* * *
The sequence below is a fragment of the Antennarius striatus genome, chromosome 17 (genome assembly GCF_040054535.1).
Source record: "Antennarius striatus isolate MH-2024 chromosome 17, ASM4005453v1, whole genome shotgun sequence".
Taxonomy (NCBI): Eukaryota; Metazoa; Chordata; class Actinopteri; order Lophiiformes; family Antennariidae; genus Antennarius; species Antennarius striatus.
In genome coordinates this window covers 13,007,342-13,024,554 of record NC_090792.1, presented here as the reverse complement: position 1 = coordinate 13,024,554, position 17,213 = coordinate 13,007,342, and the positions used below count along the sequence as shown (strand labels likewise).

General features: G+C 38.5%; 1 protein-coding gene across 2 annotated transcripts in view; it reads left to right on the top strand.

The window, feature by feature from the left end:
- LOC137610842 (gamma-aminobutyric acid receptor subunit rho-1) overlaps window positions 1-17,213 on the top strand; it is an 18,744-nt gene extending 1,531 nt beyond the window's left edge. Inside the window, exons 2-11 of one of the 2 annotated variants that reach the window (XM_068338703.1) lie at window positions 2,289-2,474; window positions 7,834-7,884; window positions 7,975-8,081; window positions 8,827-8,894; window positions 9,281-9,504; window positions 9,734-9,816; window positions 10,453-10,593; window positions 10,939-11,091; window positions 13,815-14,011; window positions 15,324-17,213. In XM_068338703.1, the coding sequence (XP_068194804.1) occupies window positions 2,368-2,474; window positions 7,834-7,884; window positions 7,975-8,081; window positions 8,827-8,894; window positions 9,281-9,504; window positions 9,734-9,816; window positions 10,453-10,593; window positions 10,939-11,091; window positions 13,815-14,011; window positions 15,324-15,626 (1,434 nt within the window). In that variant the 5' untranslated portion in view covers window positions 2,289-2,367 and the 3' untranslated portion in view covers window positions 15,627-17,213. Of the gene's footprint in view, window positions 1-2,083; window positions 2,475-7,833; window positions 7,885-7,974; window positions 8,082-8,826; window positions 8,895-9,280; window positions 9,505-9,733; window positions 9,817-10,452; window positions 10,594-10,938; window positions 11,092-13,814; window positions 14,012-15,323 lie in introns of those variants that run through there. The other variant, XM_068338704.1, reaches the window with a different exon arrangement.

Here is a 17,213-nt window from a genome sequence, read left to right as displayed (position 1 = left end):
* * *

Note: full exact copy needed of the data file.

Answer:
The sequence below is a fragment of the Antennarius striatus genome, chromosome 17 (genome assembly GCF_040054535.1).
Source record: "Antennarius striatus isolate MH-2024 chromosome 17, ASM4005453v1, whole genome shotgun sequence".
Taxonomy (NCBI): Eukaryota; Metazoa; Chordata; class Actinopteri; order Lophiiformes; family Antennariidae; genus Antennarius; species Antennarius striatus.
In genome coordinates this window covers 13,007,342-13,024,554 of record NC_090792.1, presented here as the reverse complement: position 1 = coordinate 13,024,554, position 17,213 = coordinate 13,007,342, and the positions used below count along the sequence as shown (strand labels likewise).

General features: G+C 38.5%; 1 protein-coding gene across 2 annotated transcripts in view; it reads left to right on the top strand.

The window, feature by feature from the left end:
- LOC137610842 (gamma-aminobutyric acid receptor subunit rho-1) overlaps window positions 1-17,213 on the top strand; it is an 18,744-nt gene extending 1,531 nt beyond the window's left edge. Inside the window, exons 2-11 of one of the 2 annotated variants that reach the window (XM_068338703.1) lie at window positions 2,289-2,474; window positions 7,834-7,884; window positions 7,975-8,081; window positions 8,827-8,894; window positions 9,281-9,504; window positions 9,734-9,816; window positions 10,453-10,593; window positions 10,939-11,091; window positions 13,815-14,011; window positions 15,324-17,213. In XM_068338703.1, the coding sequence (XP_068194804.1) occupies window positions 2,368-2,474; window positions 7,834-7,884; window positions 7,975-8,081; window positions 8,827-8,894; window positions 9,281-9,504; window positions 9,734-9,816; window positions 10,453-10,593; window positions 10,939-11,091; window positions 13,815-14,011; window positions 15,324-15,626 (1,434 nt within the window). In that variant the 5' untranslated portion in view covers window positions 2,289-2,367 and the 3' untranslated portion in view covers window positions 15,627-17,213. Of the gene's footprint in view, window positions 1-2,083; window positions 2,475-7,833; window positions 7,885-7,974; window positions 8,082-8,826; window positions 8,895-9,280; window positions 9,505-9,733; window positions 9,817-10,452; window positions 10,594-10,938; window positions 11,092-13,814; window positions 14,012-15,323 lie in introns of those variants that run through there. The other variant, XM_068338704.1, reaches the window with a different exon arrangement.

Here is a 17,213-nt window from a genome sequence, read left to right as displayed (position 1 = left end):